- Issued further rule 9 requests asking for the provision of witness statements and material likely to be relevant to Module Two, including requests to the Metropolitan Police Service, the College of Policing, the Cabinet Office, and regional and national policing units and bodies.
- Continued its assessment of applications for restriction orders made over documents deemed to be relevant and necessary to Module Two.
- Continued to investigate document retention and assurance within the Metropolitan Police Service, including by the issuing of further rule 9 requests, the carrying out of inspections of material in situ, and obtaining copies of potentially relevant documents.
The Home Secretary has appointed Sir John Mitting as the Inquiry’s Chairman. Details are available on the Inquiry’s website www.ucpi.org.uk. The Chairman will make a statement at his first public appearance on Monday 20 November 2017.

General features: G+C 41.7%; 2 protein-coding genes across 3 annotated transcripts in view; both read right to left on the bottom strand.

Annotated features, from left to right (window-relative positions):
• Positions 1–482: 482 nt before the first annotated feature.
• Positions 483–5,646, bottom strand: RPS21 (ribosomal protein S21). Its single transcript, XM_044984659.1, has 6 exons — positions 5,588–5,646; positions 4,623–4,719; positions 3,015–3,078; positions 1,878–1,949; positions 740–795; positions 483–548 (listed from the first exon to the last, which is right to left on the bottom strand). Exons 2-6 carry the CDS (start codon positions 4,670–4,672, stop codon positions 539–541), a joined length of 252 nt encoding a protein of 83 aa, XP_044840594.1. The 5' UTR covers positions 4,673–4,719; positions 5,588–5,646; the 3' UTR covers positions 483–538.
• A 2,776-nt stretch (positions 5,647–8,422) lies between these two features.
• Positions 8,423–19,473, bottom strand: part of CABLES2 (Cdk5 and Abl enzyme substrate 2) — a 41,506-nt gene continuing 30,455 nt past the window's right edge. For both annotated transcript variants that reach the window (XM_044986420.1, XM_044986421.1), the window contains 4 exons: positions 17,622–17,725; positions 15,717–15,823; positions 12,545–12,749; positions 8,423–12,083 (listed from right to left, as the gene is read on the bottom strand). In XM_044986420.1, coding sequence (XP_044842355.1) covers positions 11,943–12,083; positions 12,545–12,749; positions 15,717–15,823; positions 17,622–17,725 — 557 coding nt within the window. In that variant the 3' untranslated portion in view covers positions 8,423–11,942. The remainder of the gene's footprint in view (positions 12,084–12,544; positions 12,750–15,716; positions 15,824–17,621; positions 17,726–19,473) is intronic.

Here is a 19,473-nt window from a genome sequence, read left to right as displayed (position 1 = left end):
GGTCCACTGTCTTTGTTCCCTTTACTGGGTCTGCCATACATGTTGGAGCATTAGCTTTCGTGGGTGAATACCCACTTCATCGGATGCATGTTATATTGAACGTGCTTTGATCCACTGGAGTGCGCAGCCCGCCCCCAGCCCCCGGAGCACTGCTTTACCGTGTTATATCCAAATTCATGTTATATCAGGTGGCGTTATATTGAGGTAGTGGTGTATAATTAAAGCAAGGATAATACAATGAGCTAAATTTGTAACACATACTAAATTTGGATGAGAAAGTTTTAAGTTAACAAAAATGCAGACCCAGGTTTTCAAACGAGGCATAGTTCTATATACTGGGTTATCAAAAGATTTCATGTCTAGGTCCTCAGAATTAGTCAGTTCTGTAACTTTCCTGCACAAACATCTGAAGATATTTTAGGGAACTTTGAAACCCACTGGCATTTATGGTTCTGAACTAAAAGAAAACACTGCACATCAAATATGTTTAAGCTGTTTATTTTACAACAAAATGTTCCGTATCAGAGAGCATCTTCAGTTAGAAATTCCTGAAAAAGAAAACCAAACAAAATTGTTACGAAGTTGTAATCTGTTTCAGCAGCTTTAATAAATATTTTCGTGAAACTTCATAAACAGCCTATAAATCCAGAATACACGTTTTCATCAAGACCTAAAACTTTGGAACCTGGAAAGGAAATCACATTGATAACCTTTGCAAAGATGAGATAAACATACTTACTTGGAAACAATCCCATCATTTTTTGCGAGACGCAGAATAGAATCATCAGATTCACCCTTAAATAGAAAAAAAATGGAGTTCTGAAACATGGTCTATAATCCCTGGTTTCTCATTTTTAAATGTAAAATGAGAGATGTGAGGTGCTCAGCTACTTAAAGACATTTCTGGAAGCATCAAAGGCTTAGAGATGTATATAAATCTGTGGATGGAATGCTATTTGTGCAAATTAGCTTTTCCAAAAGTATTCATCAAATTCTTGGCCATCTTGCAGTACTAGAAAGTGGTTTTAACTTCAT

Inquiry progress and strategic review
The Chairman had committed to a strategic review of the Inquiry’s work and to write to the Home Secretary to provide a revised time table for the Inquiry in the spring of this year. Following the hearing in April 2017, the Chairman updated the Home Secretary, providing her with his views on the future of the Inquiry by way of the Ruling of 2 May 2017. Work on the strategic review is ongoing.
At this stage it is unlikely that oral hearings of evidence can commence before the second half of 2019. More detailed information on a revised timetable will not be available until the completion of the strategic review. The review itself is being informed by the issues raised at the hearing on 5 and 6 April 2017, and the matters as set out in the Chairman’s Ruling of 2 May 2017.
The Inquiry reported itself to the Information Commissioner’s Office following the publication of material associated with the 3 August 2017 ‘Minded to’ note on anonymity.
On 14 August 2017 the Inquiry published a further tranche of assurance statements submitted by the Metropolitan Police Service.